Apple shares [APPL] have been hit hard in the past two months during the tech-led global sell-off spearheaded by FAANG stocks. November was the company’s worst month since the global 2008 financial crash, with Microsoft even momentarily surpassing it as the world’s most valuable company.
Apple had breached the $1tn mark just four months ago, before dropping to below $850bn. But since Black Friday and Cyber Monday at the end of November, the stock has been on the turnaround, popping 7% across the week following the sales. While some analysts expect the rebound to continue, there are a number of barriers to growth in 2019.
Apple share price performance, NASDAQ interactive chart, as at 7 December 2018
Following a positive August earnings report, Apple shares went on a sharp upward trajectory, reaching a high of $232.07 in early October. But the growth hit a brick wall amid the wider tech sell-off; the downturn gathered pace from 1 November, when the company published Q4 results with a weak outlook that did little to impress investors.
In Apple’s Q4 earnings, it posted a revenue increase year-on-year of 20% to $62.9bn, with earnings per share up 41% to $2.91. For 2018, sales were up 15.8% year-on-year. Net income rose 23% over the same period. However, there were some concerns over the sales figures of the company’s new iPhones, and their price points. Apple’s P/E ratio is currently at 15.05, down from 19.02 in Q3.
|Revenue percentage change, Q4 YoY||+20%|
|Earnings per share (EPS) percentage change, Q4 YoY||+41%|
|PE Ratio (TTM)||14.67|
Apple stock vitals, Yahoo finance, as at 7 December 2018
What’s been affecting performance?
1. Weaker demand for the latest iPhone
The latest iPhone model was priced high at a base cost of $999, while a number of suppliers of iPhone parts have cut their financial outlooks for the current quarter. Last quarter, iPhones accounted for approximately 60% of total revenue for Apple.
However, many customers are seemingly willing to pay significantly higher prices for Apple smartphones compared to the other market leaders. Furthermore, with the price increases, Apple’s revenue derived from iPhone sales rose 29% year-on-year, despite a stagnation in actual sales.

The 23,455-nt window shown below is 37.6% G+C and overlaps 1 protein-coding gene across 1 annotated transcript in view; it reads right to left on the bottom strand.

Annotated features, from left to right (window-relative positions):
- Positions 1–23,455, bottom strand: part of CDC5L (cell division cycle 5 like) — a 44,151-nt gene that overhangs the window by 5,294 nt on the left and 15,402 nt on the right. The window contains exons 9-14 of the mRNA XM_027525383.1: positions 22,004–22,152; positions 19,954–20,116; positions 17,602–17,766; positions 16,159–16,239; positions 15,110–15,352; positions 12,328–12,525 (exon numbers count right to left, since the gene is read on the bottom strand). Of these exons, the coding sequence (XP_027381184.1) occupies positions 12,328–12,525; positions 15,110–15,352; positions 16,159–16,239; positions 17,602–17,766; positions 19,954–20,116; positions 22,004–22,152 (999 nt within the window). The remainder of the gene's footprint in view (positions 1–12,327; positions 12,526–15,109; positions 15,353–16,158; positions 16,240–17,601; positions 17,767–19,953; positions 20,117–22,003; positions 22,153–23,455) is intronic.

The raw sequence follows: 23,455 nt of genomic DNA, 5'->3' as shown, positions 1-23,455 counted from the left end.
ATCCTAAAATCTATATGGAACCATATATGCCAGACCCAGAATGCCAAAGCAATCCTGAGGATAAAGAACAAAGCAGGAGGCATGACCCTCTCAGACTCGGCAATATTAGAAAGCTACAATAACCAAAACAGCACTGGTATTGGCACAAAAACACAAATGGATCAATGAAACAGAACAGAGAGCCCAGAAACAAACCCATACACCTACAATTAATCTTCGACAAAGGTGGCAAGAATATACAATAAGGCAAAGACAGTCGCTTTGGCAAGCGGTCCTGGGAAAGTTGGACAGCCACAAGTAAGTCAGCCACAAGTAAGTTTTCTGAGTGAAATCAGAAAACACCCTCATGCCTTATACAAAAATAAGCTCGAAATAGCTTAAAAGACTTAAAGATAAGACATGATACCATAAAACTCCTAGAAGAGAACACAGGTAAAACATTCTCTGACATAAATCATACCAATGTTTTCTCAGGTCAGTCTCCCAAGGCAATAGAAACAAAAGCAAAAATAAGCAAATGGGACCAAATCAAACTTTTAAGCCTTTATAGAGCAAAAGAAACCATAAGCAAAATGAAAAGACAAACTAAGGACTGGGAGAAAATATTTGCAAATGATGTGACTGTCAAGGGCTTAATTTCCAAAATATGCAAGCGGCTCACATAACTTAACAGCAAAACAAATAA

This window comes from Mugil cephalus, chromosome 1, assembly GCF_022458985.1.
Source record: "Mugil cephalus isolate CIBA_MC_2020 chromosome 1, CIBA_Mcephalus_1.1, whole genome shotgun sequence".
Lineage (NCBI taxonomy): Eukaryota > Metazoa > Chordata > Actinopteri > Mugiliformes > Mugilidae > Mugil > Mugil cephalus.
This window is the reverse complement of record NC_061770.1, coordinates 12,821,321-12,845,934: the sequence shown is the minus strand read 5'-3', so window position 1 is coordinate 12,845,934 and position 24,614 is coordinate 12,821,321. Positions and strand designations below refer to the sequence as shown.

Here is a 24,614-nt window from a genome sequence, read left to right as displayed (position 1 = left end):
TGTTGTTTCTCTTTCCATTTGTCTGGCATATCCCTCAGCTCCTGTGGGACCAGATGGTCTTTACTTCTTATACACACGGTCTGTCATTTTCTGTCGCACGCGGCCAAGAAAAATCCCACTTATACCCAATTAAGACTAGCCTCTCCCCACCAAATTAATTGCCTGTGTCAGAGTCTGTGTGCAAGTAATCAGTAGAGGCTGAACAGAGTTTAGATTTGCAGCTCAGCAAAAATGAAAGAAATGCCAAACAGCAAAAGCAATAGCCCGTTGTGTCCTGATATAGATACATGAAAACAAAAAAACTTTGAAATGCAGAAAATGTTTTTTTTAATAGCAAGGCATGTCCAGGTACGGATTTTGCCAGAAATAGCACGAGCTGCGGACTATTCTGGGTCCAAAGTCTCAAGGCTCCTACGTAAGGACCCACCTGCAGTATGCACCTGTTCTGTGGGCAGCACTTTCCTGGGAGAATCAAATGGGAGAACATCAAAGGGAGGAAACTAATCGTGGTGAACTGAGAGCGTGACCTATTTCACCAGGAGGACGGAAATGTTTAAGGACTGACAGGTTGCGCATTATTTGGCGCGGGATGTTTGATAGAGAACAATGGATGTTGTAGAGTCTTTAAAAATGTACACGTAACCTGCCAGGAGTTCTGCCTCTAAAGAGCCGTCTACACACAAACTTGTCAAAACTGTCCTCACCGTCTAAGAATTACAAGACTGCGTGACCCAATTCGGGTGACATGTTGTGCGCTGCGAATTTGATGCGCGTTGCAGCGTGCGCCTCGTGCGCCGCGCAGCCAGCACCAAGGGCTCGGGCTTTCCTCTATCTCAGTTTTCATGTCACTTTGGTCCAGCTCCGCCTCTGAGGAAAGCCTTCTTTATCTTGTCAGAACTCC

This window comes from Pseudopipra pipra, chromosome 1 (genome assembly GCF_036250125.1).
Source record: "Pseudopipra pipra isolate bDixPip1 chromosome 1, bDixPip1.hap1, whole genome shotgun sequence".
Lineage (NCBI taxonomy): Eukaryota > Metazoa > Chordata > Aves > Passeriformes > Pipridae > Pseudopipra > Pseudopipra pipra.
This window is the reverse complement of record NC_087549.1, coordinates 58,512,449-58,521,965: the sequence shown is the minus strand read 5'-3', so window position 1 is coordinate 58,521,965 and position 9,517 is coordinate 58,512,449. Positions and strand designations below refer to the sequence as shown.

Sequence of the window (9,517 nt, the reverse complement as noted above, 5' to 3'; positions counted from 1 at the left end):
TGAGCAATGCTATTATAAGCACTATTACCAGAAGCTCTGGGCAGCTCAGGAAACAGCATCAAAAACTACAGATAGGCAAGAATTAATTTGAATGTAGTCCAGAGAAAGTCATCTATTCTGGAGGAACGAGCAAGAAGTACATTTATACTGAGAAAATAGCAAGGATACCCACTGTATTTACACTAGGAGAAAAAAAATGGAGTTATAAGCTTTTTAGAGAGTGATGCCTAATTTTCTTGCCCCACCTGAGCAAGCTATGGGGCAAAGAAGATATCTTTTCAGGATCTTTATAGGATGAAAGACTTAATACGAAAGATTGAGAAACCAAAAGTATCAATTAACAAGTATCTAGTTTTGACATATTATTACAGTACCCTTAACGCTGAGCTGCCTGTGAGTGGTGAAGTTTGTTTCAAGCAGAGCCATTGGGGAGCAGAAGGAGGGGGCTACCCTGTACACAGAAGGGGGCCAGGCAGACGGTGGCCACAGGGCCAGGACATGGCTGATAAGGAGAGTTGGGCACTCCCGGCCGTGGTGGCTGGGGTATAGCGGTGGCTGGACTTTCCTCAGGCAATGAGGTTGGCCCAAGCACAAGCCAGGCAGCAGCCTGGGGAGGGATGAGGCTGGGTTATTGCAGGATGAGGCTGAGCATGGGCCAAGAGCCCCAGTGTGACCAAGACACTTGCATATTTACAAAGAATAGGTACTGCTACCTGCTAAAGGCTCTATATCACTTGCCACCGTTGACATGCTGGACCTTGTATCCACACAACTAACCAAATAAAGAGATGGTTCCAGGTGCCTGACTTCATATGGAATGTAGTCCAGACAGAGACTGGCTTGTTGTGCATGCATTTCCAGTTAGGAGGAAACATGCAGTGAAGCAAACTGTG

2. Service segment booms
Apple investors might also point to the continued growth of the company’s services, including App Store, Apple Music, Apple Pay and AppleCare. Revenue derived from this segment rose from $24.3bn in 2016 to $37.2bn, showing that under CEO Tim Cook, Apple is successfully diversifying its revenue streams in the face of a crowded smartphone market. Services is Apple’s second-biggest moneymaker and is on course to hit $50bn by 2020.
Apple Services segment's estimated 2020 revenue
3. Global equities sell-off
The sell-off was led by tech (but not exclusive to the sector), with the S&P 500 losing 6.9% in ‘Red October’, with a significant contributory factor being concerns around high FAANG valuations. The prospect of the US Federal Reserve raising interest rates had also spooked investors, convincing some to sell. However, as this increasingly looks less likely, investor confidence has grown, and the S&P 500 as well as the tech-heavy NASDAQ, are back up once more.
Despite the recent sell-off, tech stocks have rebounded somewhat in the last few weeks. Following the G20 summit in which Trump and President Xi Jinping agreed to suspend the planned increase in tariffs to 25% from 10% for 90 days, there could be a marginally rosier outlook for global equities – and tech stocks more specifically – heading into 2019.
As the pandemonium around the stock continues, and sentiment towards it becomes increasingly negative as a result, Apple’s price-to-earnings ratio of 15.05 may be set to head even lower. CNBC’s Jim Cramer is betting that Apple is “buying back stock all the way down and could be a coiled spring on any good news, tariff or otherwise."
More generally, Caroline Simmons, deputy head of UBS Wealth’s UK investment office, labelled the recent sell-off a buying opportunity. She cited a recent, more conciliatory tone to US-China trade discourse, combined with more accommodative policy permeating from the Fed, as reasons for a potential uptick.
Apple is capable of battling against these major headwinds in what is a tough macro environment. The general downtrending of its stock doesn’t necessarily look over in the short term, especially with November being its worst in a decade, but its next results won’t be published until 1 February. By then the market might have equilibrated to pre-August levels at the very least, especially following the trade-war truce, meaning any good news has the potential to propel the stock price.